The essential purpose of naturally occurring Treg (nTreg) and induced Treg (iTreg) are well-characterized: prevention of overt reactions to self-antigens and mediating adaptive responses during infection (Rudensky, 2011). Nevertheless, their phenotypic characteristics and functional mechanisms remain incompletely understood. One could imagine that the numerously reported novel features of Treg are subject to not only the underlying disease but also dependent on their location and interaction with other cell types. Furthermore they show high plasticity and there has been flourish of reports demonstrating their re-programming capabilities (Hori, 2010). For example, human PBMCs contain CD4+Foxp3+CCR6+ cells that can produce IL-17 upon TCR stimulation, in vitro however, this process requires the presence of IL-1β, IL-2, IL-21, and IL-23 (Voo et al., 2009). Again, the requirement of multiple cytokines highlights that re-programming or phenotypic alterations only occur under certain scenarios. Another facet that remains incompletely understood is the driving force behind iTreg induction. During helminth infections there is a general expansion of Treg (CD4+CD25hiFoxp3+) but this development remains in a homeostatic relationship to CD4+ T effector cells (Layland et al., 2007, 2010; Blankenhaus et al., 2011; Othman et al., 2011). It is the failure to expand that causes deviations in the immune responses and usually results in exaggerated immunopathology (Layland et al., 2007; McSorley et al., 2008). Such responses were observed during in vivo infections with S. mansoni which elicits chronic inflammation of the liver and intestine in over 200 million people worldwide (Wilson et al., 2007). This blood fluke has a complicated lifecycle and within the definite mammalian host, the parasite undergoes no less than three different life-stages. However, as mentioned above, it is not the adult worms of these infections that trigger destructive immune responses but their offspring. In schistosomiasis, the ensuing immunopathology arises from the abundant eggs that are released from fecund females and which must penetrate the intestine to be excreted with the stool. This is facilitated by the development of granulomas which are mediated by schistosome-specific CD4+ T effector cells (Asahi and Stadecker, 2003; Wilson et al., 2007). S. mansoni infections of TLR2-deficient mice displayed overt pathological symptoms due to the failure of these mice to increase the numbers of Treg during infection. The balance could be restored by the adoptive transfer of helminth-specific Treg in deficient animals (Layland et al., 2007). These in vivo experiments correlated to the previously described studies showing that lipids from S. mansoni eggs specifically triggered TLR2 to induce IL-10+ Treg. Although correct activation of TLR and NLR signaling pathways are crucial for directing host defenses the role of TLR in Treg induction remains controversial since TLR agonists can have either direct or indirect effects on Treg (Conroy et al., 2008). For example, TLR-triggered IL-6 production from DC can suppress Treg function (Pasare and Medzhitov, 2005) whereas other studies have shown that combinations of IL-1 and IL-6 can enhance the suppressive capabilities of Treg (Kubo et al., 2004). TLR9 on the other hand was shown to directly aid the conversion of effector cells to Treg but this was dependent on the tissue and TLR-activated DC subset (Hall et al., 2008; Mills, 2008; Rutitzky and Stadecker, 2011).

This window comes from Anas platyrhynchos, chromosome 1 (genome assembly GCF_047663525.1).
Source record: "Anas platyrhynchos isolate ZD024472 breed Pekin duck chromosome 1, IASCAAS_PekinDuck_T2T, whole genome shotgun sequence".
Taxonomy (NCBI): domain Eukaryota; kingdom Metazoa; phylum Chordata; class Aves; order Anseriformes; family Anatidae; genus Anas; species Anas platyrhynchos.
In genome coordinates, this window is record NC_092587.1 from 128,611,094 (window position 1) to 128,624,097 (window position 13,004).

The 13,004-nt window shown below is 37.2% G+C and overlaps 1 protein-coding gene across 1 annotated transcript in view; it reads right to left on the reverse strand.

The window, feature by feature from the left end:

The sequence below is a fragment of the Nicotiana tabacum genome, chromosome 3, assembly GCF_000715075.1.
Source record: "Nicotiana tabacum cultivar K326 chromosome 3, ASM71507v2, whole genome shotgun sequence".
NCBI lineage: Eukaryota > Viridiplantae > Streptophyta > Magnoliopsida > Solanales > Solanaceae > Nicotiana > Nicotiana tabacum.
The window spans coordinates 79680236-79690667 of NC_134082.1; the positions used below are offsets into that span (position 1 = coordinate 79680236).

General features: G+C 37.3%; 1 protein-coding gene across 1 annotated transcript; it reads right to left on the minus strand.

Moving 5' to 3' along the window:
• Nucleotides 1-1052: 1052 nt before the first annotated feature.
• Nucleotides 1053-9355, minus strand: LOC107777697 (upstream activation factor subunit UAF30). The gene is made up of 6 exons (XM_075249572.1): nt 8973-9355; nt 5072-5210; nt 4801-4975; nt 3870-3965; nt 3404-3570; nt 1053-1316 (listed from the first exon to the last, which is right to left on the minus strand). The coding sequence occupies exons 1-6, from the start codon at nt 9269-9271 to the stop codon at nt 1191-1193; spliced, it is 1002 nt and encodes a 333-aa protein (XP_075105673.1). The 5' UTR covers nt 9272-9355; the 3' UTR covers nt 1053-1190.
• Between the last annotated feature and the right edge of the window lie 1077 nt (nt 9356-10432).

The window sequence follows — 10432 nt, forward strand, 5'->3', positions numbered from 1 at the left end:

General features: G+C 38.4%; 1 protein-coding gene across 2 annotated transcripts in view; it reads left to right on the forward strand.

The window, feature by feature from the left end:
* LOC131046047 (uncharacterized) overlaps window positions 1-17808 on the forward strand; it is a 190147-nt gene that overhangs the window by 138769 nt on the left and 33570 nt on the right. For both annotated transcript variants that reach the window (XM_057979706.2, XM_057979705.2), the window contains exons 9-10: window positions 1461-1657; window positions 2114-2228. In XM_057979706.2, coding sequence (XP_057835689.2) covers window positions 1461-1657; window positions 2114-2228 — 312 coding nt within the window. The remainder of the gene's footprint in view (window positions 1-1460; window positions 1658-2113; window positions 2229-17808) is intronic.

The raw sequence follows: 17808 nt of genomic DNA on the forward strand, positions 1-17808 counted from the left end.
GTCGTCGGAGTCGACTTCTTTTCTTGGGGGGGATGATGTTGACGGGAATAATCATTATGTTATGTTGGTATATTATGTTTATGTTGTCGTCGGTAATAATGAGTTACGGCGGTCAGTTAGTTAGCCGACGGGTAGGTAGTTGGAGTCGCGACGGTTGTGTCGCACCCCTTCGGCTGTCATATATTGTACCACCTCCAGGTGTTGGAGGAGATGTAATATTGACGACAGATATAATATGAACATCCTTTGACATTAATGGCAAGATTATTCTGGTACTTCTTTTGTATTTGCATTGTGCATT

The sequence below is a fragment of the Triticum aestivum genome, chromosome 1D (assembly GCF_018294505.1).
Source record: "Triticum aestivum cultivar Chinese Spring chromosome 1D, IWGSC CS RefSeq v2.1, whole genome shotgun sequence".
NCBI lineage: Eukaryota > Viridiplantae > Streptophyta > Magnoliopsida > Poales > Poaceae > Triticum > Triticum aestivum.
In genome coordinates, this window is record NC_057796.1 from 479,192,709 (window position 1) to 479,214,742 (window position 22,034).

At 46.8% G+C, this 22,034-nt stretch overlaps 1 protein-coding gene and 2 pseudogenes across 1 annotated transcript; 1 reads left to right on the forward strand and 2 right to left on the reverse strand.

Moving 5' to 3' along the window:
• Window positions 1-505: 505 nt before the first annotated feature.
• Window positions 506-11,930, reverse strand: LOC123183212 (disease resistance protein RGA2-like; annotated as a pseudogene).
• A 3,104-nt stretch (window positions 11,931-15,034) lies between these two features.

A fascinating aspect of helminth infections is the development of initial Th1 responses which convert over time to Th2 responses. Indeed the failure to develop Th2 responses after egg deposition during schistosomiasis results in exacerbated granuloma inflammation due to more prominent Th1 and Th17 responses and results in substantial damage to the hepatic parenchyma, accelerating morbidity (Rutitzky and Stadecker, 2011). Other alterations to the immune balance have been verified in murine studies of S. mansoni infection using various cellular and cytokine deficient strains. The requirement of Treg was first noted in studies with IL-10 knockout mice since these mice developed such overt granuloma responses that they had accelerated death (Hoffmann et al., 2000; Hesse et al., 2004). In helminth infected individuals both IL-10 and TGF-β are up-regulated and although Treg are the main source of these anti-inflammatory mediators their release from B cells and other APC have also been shown to dampen overt responses (Hoffmann et al., 2000; Hesse et al., 2004; Mangan et al., 2004; Perona-Wright et al., 2006; Correale et al., 2008; Mitre et al., 2008). In a recent in vitro study by (Grainger et al., 2010) a helminth product termed excretory–secretory antigen [HES] from H. polygyrus and another related nematode was shown to induce de novo Foxp3 expression in splenocytes due to the ligation of HES to the TGF-β receptor.